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how far he has trespassed on the order of events, why, in certain cases, he has been so compelled, and what license he has taken in the connection of separated scenes. It will be found on collating this with the original Play that (excepting his interview with Edward IV.) no incident whatever, bearing upon the character of Richard, is withheld from the audience, nor has any liberty been used with the history of the times, in crowding together such occurrences as compose it. In the original Play the first Act is of a most disproportionate length; this was one among other reasons for transferring the courtship of Lady Anne to the second. The curtailment of Margaret's scenes was reluctantly made, under the apprehension that the cause of her grief, being so very remote, would prevent the audience from commiserating or sympathising with its expression. The absolute necessity of introducing passages from Henry VI. illustrating part of Richard's character, must, it is thought, be allowed, as Richard III. is but the superstructure, of which the foundation is laid in the two previous Plays. Wherever it has appeared expedient to blend or omit scenes, or narrate in few words actions, which occupy pages in the original, Shakspeare's language has been selected to supply the deficiencies; where that has not been available, Cibber's lines have been retained, but with what jealousy the subjoined calculation will prove:
In very many of which Cibber has made alterations.
It is by no means the design of the arranger of this drama to detract from Cibber the just praise of having formed a very clever Play from his great materials; but he must regret that he should have been such a niggard in employing them, so lavish of his own amendments, and so regardless of the history, which he professed to dramatize.*-Shakspeare's Richard is a play of character, of which it will not be denied that Cibber constantly lost sight;that his Richard is neither that of the historian or poet-that it is distinct in its characteristics from the description of Sir Thomas More, and the living portrait of Shakspeare. In the words of the Chronicler he is represented as "close and secret, a deepe dissembler, lowlie of countenance, arrogant of heart, outwardly companionable where he inwardly hated, not letting to kiss whome he thought to kill, despitious and cruell, not for euill
*In the two instances of Richard's treatment of Lady Anne, and the Queen, Cibber has directly violated the truth of history, vide Holinshed's Chronicles, vol. 3. pages 429, 430, which all subsequent historians have followed.
will alway, but ofter for ambition, and either for the suertie or increase of his estate." His hypocrisy in part, his malice and cruelty are preserved by Cibber, but he is moody, and wanton in his mischiefs, stopping to sneer at every object, past which Shakspeare hurries him with a contemptuous indifference, as if the great and pressing purpose of his soul did not give his frowardness leisure for such indulgence. That "alacritie and mirth of mind" instanced by More, which is prominent throughout Shakspeare, is hardly any where discernible in Cibber. He is there compunctious and self-examining, with an occasional cast of thought, that in Shakspeare never checks the constitutional activity of his spirit, until the eve of the battle, when coming events seem to "throw their shadows before," and shed a prophetic gloom over his mind. To apply on this occasion the words of one of the best critics that ever loved, and taught others to love the beauties of Shakspeare, in Cibber's alteration we seek in vain for "the rich intellect which Richard displays; for his wit, his resources, his buoyant spirits, his vast knowledge, and insight into character."* The bold originality of thought and expression, which so perfectly individualizes his character, is rejected by the taste of Cibber for sentiments and phrases more accordant to his notions of the dignity of Tragedy. Thus he compares the young Elizabeth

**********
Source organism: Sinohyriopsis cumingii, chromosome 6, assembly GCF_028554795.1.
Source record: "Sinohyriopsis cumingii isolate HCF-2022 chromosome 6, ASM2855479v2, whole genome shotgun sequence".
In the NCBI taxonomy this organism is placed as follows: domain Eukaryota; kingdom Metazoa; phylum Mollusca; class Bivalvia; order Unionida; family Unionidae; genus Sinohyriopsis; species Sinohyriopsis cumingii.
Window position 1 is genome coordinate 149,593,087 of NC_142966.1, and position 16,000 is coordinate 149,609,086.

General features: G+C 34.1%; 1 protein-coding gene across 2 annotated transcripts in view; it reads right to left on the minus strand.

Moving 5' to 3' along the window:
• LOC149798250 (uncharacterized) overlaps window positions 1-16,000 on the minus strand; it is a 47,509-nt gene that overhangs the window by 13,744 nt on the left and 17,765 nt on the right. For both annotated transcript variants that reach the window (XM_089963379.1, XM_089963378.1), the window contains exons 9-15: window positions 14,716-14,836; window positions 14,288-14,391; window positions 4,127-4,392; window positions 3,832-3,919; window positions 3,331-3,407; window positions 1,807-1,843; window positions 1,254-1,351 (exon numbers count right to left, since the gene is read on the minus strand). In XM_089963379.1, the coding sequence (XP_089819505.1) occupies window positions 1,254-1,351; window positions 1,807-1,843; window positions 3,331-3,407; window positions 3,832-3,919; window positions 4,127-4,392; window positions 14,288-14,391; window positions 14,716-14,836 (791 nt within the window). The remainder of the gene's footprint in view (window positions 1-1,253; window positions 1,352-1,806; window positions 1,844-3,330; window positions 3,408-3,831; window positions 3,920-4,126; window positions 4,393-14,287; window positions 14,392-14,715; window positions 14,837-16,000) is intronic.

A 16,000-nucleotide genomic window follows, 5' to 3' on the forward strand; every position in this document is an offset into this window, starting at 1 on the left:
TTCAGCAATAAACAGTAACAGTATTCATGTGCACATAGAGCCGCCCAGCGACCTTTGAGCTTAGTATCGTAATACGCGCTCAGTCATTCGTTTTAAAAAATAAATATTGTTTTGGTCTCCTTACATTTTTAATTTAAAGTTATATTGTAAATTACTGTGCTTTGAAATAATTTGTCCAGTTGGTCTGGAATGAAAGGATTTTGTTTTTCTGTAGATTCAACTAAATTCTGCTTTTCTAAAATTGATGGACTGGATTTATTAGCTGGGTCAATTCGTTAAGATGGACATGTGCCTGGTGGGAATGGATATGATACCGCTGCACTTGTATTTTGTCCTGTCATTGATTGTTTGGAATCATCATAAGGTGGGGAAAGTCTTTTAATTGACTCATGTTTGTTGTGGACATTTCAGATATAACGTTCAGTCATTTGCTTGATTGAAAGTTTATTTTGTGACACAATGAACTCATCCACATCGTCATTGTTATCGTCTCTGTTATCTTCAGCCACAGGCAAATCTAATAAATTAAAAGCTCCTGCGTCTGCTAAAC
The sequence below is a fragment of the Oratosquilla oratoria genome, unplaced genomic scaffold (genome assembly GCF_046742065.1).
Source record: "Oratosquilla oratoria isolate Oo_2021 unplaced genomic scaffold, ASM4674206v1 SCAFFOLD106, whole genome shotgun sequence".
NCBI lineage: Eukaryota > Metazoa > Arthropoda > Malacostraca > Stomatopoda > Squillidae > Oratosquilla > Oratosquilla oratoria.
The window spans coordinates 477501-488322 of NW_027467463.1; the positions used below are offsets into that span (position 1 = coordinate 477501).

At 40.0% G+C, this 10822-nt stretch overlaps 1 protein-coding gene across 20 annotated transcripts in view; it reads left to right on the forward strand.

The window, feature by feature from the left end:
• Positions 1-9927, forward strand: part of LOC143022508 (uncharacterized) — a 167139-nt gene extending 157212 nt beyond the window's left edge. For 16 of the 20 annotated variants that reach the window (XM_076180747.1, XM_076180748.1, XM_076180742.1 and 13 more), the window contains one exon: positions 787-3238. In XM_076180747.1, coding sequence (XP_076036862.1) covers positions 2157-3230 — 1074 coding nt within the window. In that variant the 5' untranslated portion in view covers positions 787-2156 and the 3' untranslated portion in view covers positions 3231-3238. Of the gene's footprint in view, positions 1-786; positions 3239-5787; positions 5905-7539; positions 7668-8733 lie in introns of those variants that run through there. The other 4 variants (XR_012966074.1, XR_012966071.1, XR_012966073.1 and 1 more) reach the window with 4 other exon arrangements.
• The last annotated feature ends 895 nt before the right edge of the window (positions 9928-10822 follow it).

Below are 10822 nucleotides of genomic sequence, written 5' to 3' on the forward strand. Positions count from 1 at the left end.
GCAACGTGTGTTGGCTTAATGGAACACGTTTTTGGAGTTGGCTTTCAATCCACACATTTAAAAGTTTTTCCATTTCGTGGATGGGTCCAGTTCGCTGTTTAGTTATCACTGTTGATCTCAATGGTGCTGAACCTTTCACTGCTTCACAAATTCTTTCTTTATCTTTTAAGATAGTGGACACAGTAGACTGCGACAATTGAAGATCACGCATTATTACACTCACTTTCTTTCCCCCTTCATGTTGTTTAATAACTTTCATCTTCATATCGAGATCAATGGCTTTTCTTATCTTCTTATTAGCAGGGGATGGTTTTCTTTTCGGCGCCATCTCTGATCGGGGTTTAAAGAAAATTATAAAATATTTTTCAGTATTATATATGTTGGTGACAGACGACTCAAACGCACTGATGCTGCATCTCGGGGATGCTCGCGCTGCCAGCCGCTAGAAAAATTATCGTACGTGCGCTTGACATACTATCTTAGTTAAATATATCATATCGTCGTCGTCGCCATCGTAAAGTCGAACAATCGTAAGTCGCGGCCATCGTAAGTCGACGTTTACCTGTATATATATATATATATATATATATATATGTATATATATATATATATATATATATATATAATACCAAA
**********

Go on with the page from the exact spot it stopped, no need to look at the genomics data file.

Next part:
* See Lamb on Shakspeare's Tragedies.
"to a new morn lighting onward," (does this sound like Richard's language?) in place of going to her "a jolly thriving wooer," he substitutes a formal harangue for the expressive line of cordial welcome with which Gloster deceives his nephew ;but it would be tedious, and only terminate with the play itself, to enumerate the instances wherein Cibber has interfered to impoverish the rich and racy language of Shakspeare. He has brought him down from the fifteenth to the eighteenth Century; or rather he is of no time nor country; the marks of his identity are effaced, and where the original text is expunged, he issues his mandates, and reasons on his crimes as other tyrants and villains of the French, or our own stage are wont to do. Under this impression of Cibber's causeless innovations on the character, but with a full and perfect sense of his great skill in retrenching and reducing the play to a representable form, the present effort has been made to bring back the original character of Richard in all its bearingshis original language, and the fidelity of the action to history. If in this attempt no more shall have been done, than the suggesting to one better suited to the task, a more complete restoration of Shakspeare throughout the other persons of the drama, the present adapter will not think his time. altogether mispent,